Charles Darwin once wrote, “The loss of these tastes is a loss of happiness and may possibly be injurious to the intellect and more probably to the moral character by enfeebling the emotional part of our nature… if I had to live my life again, I would have made a rule to read some poetry and listen to some music at least once a week” (Darwin). Even a great scientist such as himself realized the need to be a well-rounded person.

Being a well-rounded person doesn’t just lead to happiness, it can lead to a great multitude of opportunities in life. Dr. Allen Hersel, former Chemical Engineering chair at Trine University and Humanities Institute Board member, claims: “Being well rounded is the number one thing to help you move up in a company… Communication is key” (Hersel). Humanistic studies create a well-rounded person which includes communication skills. Communication is critical in any situation and especially when working in a company. Since 99% of all people will be working at some point in their lives, humanities and communication definitely are critical skills.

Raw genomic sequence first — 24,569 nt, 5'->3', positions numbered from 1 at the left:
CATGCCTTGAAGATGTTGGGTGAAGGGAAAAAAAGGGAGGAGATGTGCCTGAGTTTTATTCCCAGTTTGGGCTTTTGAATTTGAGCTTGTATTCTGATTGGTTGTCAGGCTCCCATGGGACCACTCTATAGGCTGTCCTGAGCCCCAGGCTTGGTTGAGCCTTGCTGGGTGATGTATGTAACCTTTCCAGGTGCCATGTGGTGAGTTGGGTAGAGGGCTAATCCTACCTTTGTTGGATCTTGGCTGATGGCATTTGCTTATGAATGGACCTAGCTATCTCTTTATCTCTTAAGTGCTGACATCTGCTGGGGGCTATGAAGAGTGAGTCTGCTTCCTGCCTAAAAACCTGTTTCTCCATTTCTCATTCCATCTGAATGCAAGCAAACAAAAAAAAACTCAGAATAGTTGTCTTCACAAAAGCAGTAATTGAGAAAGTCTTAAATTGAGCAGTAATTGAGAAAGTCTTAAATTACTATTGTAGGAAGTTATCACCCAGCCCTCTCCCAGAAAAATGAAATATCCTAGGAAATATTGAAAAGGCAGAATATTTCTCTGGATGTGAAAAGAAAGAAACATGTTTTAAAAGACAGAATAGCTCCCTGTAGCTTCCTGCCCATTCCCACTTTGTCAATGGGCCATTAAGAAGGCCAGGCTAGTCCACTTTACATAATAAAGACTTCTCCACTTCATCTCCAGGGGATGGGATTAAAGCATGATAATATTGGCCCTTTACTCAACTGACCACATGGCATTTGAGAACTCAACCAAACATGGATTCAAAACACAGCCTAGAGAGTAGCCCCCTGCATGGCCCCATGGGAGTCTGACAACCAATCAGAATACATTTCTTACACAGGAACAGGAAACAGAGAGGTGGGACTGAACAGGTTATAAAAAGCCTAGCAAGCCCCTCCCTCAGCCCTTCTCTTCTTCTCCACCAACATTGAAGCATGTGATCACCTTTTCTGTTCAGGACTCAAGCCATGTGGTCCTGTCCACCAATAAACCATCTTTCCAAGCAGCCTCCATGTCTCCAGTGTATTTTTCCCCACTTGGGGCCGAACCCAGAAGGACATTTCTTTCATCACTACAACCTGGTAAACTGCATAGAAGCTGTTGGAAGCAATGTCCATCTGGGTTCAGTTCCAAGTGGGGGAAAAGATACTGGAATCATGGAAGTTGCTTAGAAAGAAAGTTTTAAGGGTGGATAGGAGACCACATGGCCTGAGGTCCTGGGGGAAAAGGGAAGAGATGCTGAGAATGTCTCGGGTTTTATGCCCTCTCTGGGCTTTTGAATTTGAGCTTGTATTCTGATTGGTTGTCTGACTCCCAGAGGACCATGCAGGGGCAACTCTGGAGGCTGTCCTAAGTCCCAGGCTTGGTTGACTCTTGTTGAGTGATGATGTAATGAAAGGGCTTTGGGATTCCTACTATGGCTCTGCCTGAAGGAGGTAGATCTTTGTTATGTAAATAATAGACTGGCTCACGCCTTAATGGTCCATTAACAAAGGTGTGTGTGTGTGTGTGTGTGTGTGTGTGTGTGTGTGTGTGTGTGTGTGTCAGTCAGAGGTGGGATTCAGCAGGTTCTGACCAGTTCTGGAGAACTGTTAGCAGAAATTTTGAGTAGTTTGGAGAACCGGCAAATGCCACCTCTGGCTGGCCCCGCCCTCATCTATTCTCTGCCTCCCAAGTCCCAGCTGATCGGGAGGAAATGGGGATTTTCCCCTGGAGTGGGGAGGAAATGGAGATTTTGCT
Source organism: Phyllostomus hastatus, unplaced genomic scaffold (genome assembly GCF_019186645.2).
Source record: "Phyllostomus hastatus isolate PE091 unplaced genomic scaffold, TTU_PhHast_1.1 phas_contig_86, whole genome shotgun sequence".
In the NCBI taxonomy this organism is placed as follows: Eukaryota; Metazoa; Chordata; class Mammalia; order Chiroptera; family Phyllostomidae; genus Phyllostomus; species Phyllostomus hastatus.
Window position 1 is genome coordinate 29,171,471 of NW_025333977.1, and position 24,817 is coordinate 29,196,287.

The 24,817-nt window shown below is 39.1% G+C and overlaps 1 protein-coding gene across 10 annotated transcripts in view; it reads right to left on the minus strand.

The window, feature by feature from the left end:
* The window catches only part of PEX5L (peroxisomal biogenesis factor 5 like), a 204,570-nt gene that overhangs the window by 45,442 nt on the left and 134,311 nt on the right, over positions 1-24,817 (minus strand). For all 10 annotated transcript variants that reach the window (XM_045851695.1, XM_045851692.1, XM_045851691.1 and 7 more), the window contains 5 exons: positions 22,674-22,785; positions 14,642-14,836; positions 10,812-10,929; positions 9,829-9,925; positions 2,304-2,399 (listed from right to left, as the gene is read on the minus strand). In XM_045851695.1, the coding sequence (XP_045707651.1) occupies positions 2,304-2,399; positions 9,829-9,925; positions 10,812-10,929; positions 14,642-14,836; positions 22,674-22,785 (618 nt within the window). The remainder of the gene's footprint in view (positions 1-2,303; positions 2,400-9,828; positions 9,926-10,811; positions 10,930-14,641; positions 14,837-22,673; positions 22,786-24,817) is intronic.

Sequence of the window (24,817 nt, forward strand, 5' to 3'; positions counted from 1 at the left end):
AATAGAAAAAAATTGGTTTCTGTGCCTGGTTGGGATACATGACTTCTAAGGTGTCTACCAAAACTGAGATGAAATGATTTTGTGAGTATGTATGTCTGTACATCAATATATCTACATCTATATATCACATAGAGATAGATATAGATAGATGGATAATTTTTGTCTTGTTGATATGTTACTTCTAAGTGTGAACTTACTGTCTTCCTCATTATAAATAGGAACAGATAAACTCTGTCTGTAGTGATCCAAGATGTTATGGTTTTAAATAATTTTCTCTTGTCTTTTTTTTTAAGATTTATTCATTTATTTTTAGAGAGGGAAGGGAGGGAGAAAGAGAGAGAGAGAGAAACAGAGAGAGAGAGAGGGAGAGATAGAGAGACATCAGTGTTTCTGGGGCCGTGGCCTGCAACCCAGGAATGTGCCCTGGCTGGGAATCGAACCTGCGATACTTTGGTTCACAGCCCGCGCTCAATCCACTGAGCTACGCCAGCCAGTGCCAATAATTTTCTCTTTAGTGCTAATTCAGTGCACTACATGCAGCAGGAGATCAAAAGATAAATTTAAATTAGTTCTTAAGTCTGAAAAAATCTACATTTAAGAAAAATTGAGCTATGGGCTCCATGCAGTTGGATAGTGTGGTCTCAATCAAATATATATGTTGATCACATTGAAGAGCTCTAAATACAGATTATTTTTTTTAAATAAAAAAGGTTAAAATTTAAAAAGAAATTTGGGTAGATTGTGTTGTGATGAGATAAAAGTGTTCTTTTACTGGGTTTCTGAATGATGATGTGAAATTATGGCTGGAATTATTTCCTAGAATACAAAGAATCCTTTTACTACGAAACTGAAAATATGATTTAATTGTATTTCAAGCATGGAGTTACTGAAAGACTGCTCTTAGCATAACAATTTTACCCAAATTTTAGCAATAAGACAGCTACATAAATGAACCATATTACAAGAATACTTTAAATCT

Our current approach to both the humanities and STEM education needs to be changed. It can’t be lopsided in either direction. Linda H. Halisky of the College of Liberal Arts at Cal Poly suggests, “It is the cooperation and interplay of the liberal arts with vocation-specific training, as it turns out, that has the most promise” (Geer and Halisky). People are too focused on being better at math and science or being better at liberal arts. In reality, the push should be for learning math and science with an increased learning in the humanities. College education is becoming increasingly more important but only leads to too much debt and not enough skill. This has to change.